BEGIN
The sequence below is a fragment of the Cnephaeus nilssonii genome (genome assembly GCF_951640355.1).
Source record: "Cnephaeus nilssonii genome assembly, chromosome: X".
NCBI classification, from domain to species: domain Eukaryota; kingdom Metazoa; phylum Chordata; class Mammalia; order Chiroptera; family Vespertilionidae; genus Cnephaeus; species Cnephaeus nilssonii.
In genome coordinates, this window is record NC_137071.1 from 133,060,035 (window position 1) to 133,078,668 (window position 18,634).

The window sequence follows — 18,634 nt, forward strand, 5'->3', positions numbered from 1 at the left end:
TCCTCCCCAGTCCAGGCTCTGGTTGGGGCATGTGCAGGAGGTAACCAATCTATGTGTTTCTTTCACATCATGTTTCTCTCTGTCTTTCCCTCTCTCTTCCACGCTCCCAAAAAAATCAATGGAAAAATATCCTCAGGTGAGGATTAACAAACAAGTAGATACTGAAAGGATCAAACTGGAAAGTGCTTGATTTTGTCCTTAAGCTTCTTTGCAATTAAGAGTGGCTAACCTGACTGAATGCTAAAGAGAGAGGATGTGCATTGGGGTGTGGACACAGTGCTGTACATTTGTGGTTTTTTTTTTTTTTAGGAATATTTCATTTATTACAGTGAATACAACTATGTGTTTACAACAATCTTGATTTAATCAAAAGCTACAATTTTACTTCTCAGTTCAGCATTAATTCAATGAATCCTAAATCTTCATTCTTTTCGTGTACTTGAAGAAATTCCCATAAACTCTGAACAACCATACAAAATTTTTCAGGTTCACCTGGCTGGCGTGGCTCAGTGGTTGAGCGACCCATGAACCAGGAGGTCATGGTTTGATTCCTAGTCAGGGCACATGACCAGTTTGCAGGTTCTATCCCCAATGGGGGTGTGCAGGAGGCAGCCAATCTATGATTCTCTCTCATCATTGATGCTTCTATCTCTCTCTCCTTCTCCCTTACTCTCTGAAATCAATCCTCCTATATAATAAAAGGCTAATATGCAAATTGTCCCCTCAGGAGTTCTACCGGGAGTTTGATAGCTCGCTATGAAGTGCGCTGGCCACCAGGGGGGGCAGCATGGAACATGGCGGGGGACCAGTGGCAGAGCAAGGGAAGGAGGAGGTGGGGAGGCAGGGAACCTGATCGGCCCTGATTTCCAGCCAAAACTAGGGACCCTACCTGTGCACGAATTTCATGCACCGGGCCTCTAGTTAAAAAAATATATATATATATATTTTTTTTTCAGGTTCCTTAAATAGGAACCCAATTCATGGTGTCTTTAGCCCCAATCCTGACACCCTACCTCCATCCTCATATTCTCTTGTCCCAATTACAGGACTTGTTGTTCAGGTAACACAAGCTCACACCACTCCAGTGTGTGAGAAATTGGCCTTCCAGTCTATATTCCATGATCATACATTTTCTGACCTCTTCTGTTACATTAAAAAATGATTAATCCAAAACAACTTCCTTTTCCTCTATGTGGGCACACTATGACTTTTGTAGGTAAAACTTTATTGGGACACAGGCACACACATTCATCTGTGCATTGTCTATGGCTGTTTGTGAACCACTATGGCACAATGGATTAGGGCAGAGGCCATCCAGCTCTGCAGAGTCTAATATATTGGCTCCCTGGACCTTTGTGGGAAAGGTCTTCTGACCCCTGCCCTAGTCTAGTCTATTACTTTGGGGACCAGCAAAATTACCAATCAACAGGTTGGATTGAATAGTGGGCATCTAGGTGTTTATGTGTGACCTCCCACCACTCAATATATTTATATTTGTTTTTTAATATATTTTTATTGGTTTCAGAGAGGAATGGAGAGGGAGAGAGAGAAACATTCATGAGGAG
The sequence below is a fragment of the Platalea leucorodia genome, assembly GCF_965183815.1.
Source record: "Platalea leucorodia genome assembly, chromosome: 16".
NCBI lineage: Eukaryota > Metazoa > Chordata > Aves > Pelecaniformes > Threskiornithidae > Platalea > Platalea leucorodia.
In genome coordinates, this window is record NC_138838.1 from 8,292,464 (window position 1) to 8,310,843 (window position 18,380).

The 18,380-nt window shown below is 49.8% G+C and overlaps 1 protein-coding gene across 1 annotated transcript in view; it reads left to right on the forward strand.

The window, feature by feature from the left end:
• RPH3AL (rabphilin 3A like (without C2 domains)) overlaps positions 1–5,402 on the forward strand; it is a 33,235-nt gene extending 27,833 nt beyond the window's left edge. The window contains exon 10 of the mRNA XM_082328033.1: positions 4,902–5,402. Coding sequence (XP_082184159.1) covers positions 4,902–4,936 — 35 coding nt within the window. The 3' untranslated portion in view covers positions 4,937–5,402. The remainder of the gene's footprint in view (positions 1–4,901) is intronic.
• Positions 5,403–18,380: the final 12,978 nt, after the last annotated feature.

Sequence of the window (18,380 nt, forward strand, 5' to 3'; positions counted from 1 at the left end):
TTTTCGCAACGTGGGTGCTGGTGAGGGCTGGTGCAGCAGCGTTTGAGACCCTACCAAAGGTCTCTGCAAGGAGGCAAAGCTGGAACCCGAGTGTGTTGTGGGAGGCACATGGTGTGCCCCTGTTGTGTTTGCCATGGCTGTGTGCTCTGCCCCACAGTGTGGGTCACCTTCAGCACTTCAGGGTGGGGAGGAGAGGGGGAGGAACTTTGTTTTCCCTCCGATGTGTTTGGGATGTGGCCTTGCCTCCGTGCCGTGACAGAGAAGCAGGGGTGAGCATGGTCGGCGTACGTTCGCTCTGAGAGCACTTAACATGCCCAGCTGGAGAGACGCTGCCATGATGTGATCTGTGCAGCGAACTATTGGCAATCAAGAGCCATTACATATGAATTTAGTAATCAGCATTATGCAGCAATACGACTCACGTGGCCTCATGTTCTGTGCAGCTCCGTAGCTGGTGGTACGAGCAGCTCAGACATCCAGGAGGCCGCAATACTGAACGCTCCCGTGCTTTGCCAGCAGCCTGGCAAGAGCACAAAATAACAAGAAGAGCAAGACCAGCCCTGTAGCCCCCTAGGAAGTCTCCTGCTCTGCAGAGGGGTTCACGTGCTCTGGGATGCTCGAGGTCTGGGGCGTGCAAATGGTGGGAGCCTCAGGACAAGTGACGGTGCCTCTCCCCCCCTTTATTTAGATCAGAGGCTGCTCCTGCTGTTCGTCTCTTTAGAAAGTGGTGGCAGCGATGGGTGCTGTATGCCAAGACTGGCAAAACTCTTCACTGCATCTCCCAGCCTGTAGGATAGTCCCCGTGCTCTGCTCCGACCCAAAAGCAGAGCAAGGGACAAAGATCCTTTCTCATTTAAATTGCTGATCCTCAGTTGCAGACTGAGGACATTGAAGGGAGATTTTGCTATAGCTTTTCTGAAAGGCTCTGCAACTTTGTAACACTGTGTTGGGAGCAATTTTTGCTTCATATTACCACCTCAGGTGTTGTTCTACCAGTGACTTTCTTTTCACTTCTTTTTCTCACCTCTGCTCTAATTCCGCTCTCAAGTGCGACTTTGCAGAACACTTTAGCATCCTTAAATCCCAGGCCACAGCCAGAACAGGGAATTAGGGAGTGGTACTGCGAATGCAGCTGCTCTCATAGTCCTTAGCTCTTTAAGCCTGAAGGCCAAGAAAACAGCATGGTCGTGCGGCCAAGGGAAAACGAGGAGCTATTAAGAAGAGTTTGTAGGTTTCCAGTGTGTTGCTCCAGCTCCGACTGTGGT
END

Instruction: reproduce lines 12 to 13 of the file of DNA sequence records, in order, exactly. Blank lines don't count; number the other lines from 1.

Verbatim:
The window, feature by feature from the left end:
• RPH3AL (rabphilin 3A like (without C2 domains)) overlaps positions 1–5,402 on the forward strand; it is a 33,235-nt gene extending 27,833 nt beyond the window's left edge. The window contains exon 10 of the mRNA XM_082328033.1: positions 4,902–5,402. Coding sequence (XP_082184159.1) covers positions 4,902–4,936 — 35 coding nt within the window. The 3' untranslated portion in view covers positions 4,937–5,402. The remainder of the gene's footprint in view (positions 1–4,901) is intronic.